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Formula 1

Canadian GP thinks it has 50/50 chance of running as planned

by Matt Beer
3 min read

The Canadian Grand Prix organiser believes its Formula 1 race has a 50/50 chance of running as scheduled, but will postpone to late summer or early autumn if necessary.

As the first eight rounds of the 2020 championship have been either postponed or cancelled because of the coronavirus pandemic, the Montreal round is currently scheduled to be the first grand prix of the year on June 14.

However, it was only promoted to being the season-opener when the Azerbaijan Grand Prix, which was scheduled to take place just one week before Canada’s, was postponed on Monday.

Further doubt was cast on the viability of a June race in Canada when the country withdrew its team from July’s Olympic Games in response to the COVID-19 outbreak.

F1 CEO Chase Carey has said that the championship is “committed” to running a 2020 season starting “at some point this summer” but the impact on global sport is expected to extend beyond June, as demonstrated by the unprecedented decision to postpone the Olympics to 2021.

Francois Dumontier, the president of the Canadian GP, relayed a more optimistic message when he briefed national media on Tuesday.

He put the chances of the race happening on June 14 at 50/50, HuffPost Canada reported, but if that is not possible it will be postponed rather than cancelled.

Dumontier said Canada could afford to wait longer than other street races like Baku or Monaco, which has cancelled its GP entirely, because Montreal’s circuit does not take as long to prepare.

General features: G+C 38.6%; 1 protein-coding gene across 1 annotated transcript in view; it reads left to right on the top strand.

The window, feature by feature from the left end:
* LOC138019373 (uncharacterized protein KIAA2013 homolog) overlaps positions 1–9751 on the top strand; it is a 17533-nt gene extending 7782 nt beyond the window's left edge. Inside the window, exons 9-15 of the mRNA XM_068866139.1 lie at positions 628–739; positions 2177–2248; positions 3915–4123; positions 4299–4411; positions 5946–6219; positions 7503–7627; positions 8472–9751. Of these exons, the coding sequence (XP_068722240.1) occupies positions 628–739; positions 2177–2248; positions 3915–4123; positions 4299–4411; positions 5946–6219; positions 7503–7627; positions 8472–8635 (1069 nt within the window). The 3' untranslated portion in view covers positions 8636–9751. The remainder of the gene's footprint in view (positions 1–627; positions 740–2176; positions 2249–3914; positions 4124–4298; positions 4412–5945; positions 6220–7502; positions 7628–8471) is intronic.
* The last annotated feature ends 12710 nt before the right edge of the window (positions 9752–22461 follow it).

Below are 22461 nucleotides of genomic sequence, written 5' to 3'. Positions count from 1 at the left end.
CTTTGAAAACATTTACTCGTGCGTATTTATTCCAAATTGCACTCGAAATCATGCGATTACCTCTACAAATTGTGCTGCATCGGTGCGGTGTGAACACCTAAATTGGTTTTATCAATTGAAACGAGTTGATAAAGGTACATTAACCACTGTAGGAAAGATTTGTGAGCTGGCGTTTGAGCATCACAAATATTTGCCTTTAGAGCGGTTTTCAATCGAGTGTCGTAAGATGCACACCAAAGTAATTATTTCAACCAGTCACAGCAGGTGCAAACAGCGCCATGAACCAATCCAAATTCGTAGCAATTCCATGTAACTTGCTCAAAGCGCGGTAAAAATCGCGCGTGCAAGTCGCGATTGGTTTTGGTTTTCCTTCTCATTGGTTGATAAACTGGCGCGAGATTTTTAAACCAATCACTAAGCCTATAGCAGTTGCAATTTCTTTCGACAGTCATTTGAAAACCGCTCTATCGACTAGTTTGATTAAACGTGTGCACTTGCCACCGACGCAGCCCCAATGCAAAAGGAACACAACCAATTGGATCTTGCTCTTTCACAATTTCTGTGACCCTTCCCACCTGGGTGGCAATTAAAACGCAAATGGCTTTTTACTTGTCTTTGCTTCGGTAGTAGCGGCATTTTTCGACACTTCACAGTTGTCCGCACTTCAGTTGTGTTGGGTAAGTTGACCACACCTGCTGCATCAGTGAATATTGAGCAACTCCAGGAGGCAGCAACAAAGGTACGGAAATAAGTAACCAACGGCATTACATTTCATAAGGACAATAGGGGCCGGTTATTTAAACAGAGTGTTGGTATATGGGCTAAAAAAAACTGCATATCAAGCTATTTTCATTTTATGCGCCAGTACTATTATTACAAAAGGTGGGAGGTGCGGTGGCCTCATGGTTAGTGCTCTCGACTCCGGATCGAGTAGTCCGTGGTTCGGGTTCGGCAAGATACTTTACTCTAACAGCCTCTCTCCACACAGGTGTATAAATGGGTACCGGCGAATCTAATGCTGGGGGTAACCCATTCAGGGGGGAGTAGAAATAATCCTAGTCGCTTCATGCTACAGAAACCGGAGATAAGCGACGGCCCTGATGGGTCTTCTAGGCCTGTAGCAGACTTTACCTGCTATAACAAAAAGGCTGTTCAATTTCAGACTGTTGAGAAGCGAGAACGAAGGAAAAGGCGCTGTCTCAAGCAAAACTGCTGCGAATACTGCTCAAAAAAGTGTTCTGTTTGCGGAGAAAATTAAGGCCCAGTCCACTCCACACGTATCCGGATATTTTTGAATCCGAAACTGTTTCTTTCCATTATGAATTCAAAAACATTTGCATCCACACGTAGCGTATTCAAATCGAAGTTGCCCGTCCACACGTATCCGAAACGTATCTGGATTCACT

Canadian Grand Prix 2019 Montreal

A decision is not expected imminently because government measures to contain the virus are in effect until April 13, which means event suppliers are currently not in operation, according to Canada’s national broadcaster.

The promoter has held regular dialogue with F1 and local authorities respectively, but will pick this up when the temporary restrictions and closures end next month as that coincides with when preparations would normally begin on the track.

That puts a preliminary deadline on a decision, although according to The Canadian Press Dumontier says a call on whether the race can run on June 14 will be made by May 1 at the latest.

If the race cannot take place as scheduled, F1 has indicated to the organiser that Montreal will be a priority in the rebuilt calendar.

Dumontier believes a late summer or early autumn date would be possible, according to Le Journal de Quebec, before the seasons shift and very cold weather sets in.

If F1’s summer start is achieved, Carey said a revised calendar of “15-18” races was the new target but with a schedule that would “differ significantly” to the original.

“It is not possible to provide a more specific calendar now due to the fluidity of the current situation,” said Carey.

“But we expect to gain clearer insights to the situation in each of our host countries, as well as the issues related to travel to these countries, in the coming month.”

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